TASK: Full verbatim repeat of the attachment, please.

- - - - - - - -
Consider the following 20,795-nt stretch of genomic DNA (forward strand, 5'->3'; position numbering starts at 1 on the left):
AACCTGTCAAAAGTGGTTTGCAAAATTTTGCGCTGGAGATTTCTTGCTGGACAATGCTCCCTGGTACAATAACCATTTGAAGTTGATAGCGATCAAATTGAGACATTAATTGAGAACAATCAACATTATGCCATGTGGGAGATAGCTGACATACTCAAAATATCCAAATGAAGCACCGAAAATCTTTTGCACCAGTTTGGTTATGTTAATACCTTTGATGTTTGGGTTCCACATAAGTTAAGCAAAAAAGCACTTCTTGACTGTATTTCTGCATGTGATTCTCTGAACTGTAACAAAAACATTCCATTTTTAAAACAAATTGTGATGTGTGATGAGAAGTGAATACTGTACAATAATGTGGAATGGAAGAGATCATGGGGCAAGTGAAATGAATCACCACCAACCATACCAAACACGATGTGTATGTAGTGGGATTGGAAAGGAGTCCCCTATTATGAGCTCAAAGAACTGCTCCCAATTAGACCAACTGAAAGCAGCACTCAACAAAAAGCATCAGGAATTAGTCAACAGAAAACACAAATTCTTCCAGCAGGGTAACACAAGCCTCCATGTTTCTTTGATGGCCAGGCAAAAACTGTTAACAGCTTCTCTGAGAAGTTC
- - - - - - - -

Consider the following 20,795-nt stretch of genomic DNA (forward strand, 5'->3'; position numbering starts at 1 on the left):
AACCTGTCAAAAGTGGTTTGCAAAATTTTGCGCTGGAGATTTCTTGCTGGACAATGCTCCCTGGTACAATAACCATTTGAAGTTGATAGCGATCAAATTGAGACATTAATTGAGAACAATCAACATTATGCCATGTGGGAGATAGCTGACATACTCAAAATATCCAAATGAAGCACCGAAAATCTTTTGCACCAGTTTGGTTATGTTAATACCTTTGATGTTTGGGTTCCACATAAGTTAAGCAAAAAAGCACTTCTTGACTGTATTTCTGCATGTGATTCTCTGAACTGTAACAAAAACATTCCATTTTTAAAACAAATTGTGATGTGTGATGAGAAGTGAATACTGTACAATAATGTGGAATGGAAGAGATCATGGGGCAAGTGAAATGAATCACCACCAACCATACCAAACACGATGTGTATGTAGTGGGATTGGAAAGGAGTCCCCTATTATGAGCTCAAAGAACTGCTCCCAATTAGACCAACTGAAAGCAGCACTCAACAAAAAGCATCAGGAATTAGTCAACAGAAAACACAAATTCTTCCAGCAGGGTAACACAAGCCTCCATGTTTCTTTGATGGCCAGGCAAAAACTGTTAACAGCTTCTCTGAGAAGTTC